Will Steve Jobs Be Time’s Next Person of the Year?

Steve Jobs has been nominated to be the 2011 Time Person of the Year. Join us as we take a brief look into why he’s being considered, who nominated him and the interesting history he has with this very title.

A Fallen Hero

The passing of Steve Jobs hit the tech community hard. The heroes of the modern computing revolution are largely still living and even though Jobs went far before his time, this event serves as a harsh reminder that the young, crazy hotshots who changed the world thirty years ago are becoming old men.

“Every home and indeed every pocket in the developed world has been affected by the achievements of this man. ”

That phrase, “changed the world” isn’t hyperbole, especially when it comes to Jobs. In fact, Mario Batali recently went so far as to say (in the context of a Jobs conversation), “I’m definitely of the belief that smartphones, the cell phone with photographic capability, has changed the world as much as the Bible has.”

Though that’s taking this idea uncomfortably far, I see what he means. Every home and indeed every pocket in the developed world has been affected by the achievements of this man.

Steve Jobs: Person of the Year?

Batali made that statement in light of a recent nomination that Jobs received for the Time Person of the Year, given by NBC anchor Brian Williams.

This tradition (formerly known as Man of the Year) dates all the way to 1927 with Charles Lindbergh taking the first slot. Other notable recipients include Gandhi, Franklin D. Roosevelt (three times!), Winston Churchill, and Martin Luther King, Jr.

“Adolf Hitler and Joseph Stalin are both former Men of the Year”

Keep in mind though that this award isn’t always granted as a confirmation of positive achievements but is meant to reflect influence. Adolf Hitler and Joseph Stalin are both former Men of the Year. However, if Jobs were to win, this would in fact be the first time the title is given posthumously. Voting for the Person of the Year has yet to take place, we won’t know who won until around the middle of December.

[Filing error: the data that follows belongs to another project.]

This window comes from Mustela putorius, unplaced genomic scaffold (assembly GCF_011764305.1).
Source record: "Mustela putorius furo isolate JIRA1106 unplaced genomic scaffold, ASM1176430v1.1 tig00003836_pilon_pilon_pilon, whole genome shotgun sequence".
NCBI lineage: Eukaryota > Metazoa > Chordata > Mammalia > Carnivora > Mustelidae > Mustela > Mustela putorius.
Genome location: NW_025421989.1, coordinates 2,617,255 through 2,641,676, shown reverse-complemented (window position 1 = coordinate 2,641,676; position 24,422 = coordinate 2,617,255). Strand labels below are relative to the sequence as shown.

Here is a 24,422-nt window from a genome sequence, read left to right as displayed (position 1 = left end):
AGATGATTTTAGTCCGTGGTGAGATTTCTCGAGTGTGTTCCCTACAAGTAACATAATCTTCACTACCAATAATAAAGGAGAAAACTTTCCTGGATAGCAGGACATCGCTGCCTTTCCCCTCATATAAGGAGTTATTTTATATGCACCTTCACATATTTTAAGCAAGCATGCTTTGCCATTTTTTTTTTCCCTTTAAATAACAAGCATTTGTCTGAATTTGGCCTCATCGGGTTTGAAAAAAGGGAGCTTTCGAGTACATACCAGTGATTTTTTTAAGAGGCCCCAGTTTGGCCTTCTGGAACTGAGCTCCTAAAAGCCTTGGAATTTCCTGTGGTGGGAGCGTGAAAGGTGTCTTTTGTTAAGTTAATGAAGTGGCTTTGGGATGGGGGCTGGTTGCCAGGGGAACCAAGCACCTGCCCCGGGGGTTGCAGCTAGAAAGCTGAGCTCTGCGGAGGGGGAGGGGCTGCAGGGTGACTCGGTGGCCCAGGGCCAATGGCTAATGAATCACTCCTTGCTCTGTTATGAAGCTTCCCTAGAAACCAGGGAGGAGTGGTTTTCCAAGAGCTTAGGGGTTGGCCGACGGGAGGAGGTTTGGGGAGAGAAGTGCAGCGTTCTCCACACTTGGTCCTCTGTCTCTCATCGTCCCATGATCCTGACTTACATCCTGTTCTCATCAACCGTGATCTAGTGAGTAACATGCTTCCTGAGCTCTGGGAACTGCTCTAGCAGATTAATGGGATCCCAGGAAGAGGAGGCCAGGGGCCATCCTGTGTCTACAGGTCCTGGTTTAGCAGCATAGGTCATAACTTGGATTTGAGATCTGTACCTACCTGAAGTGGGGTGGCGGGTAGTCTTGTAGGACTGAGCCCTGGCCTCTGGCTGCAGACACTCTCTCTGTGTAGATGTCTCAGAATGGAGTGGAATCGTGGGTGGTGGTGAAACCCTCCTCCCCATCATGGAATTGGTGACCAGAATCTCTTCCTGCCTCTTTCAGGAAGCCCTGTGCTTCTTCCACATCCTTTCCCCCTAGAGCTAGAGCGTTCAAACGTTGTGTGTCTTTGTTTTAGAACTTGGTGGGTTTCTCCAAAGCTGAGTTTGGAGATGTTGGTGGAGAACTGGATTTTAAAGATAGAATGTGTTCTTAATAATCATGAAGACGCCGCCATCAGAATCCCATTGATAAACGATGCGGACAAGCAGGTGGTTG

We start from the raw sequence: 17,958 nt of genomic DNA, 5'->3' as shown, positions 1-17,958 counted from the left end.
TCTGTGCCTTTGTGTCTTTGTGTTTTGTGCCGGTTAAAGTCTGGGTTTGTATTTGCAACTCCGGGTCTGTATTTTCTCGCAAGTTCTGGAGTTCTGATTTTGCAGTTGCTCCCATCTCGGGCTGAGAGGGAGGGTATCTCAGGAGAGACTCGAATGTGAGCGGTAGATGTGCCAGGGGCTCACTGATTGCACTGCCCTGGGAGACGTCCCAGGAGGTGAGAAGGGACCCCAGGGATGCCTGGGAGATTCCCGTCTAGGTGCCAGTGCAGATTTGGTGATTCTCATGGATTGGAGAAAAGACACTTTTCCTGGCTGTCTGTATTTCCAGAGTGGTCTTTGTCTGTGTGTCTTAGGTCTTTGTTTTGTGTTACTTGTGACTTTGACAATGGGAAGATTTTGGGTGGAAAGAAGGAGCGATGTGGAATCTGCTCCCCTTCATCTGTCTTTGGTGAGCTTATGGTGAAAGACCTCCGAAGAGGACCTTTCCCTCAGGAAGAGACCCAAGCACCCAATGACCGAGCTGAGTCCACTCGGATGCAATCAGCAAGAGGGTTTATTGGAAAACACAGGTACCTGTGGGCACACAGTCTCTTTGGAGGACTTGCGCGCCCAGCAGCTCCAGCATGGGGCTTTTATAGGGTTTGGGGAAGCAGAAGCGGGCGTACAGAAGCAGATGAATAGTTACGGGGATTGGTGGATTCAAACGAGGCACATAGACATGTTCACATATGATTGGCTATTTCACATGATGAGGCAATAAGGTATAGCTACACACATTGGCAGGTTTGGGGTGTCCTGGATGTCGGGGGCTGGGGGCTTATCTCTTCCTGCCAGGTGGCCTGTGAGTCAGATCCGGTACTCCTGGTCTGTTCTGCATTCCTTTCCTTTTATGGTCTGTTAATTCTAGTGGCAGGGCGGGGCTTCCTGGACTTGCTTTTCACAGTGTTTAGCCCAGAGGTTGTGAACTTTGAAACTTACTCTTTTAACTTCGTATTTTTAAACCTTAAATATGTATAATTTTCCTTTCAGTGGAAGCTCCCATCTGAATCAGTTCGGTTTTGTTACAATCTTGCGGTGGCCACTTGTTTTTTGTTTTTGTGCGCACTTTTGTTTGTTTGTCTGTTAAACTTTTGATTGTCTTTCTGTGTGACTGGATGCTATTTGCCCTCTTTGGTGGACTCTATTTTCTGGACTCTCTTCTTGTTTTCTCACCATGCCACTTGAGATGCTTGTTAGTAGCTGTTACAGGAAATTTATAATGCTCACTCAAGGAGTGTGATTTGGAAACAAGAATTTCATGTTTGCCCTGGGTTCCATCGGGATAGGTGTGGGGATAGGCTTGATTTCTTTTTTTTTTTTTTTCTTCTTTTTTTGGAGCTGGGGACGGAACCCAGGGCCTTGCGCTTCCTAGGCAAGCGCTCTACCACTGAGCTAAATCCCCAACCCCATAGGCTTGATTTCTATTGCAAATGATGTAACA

Familiar Ground

Surprisingly enough, Steve Jobs has never been the Time Person of the Year, but he has come fairly close according to Walter Isaacson’s recent biography on the life of Steve Jobs.

The tale is a sort of tragedy though and did not turn out well for Jobs (spoiler alert). According to Isaacson, Jobs actually believed that he was slotted to be the Man of the Year in 1982, and looking back many would say that he deserved it for the work he was doing at the time on the Macintosh. In fact, he had already graced the magazine’s cover in February of that year for an article about a new breed of risk takers who were “Striking it Rich.”

“Jobs admitted that the article was so bad that it made him cry. ”

Jobs brought a Time reporter by the office and enthusiastically encouraged employees to give interviews. In the book Jobs recalls excitedly seeing that specific issue of the magazine for the first time and expecting to find himself on the cover. Instead what he discovered was that Time had thrown everyone a curve ball by generically choosing “the computer” as the “Machine” of the Year.

When Steve opened up the magazine, he saw that it got much worse. Accompanying the cover story was a very personal profile of him heavily focused on some of his more negative and eccentric characteristics such as publicly crying at meetings and fathering an illegitimate and forsaken child (Lisa). Jobs admitted that the article was so bad that it made him cry.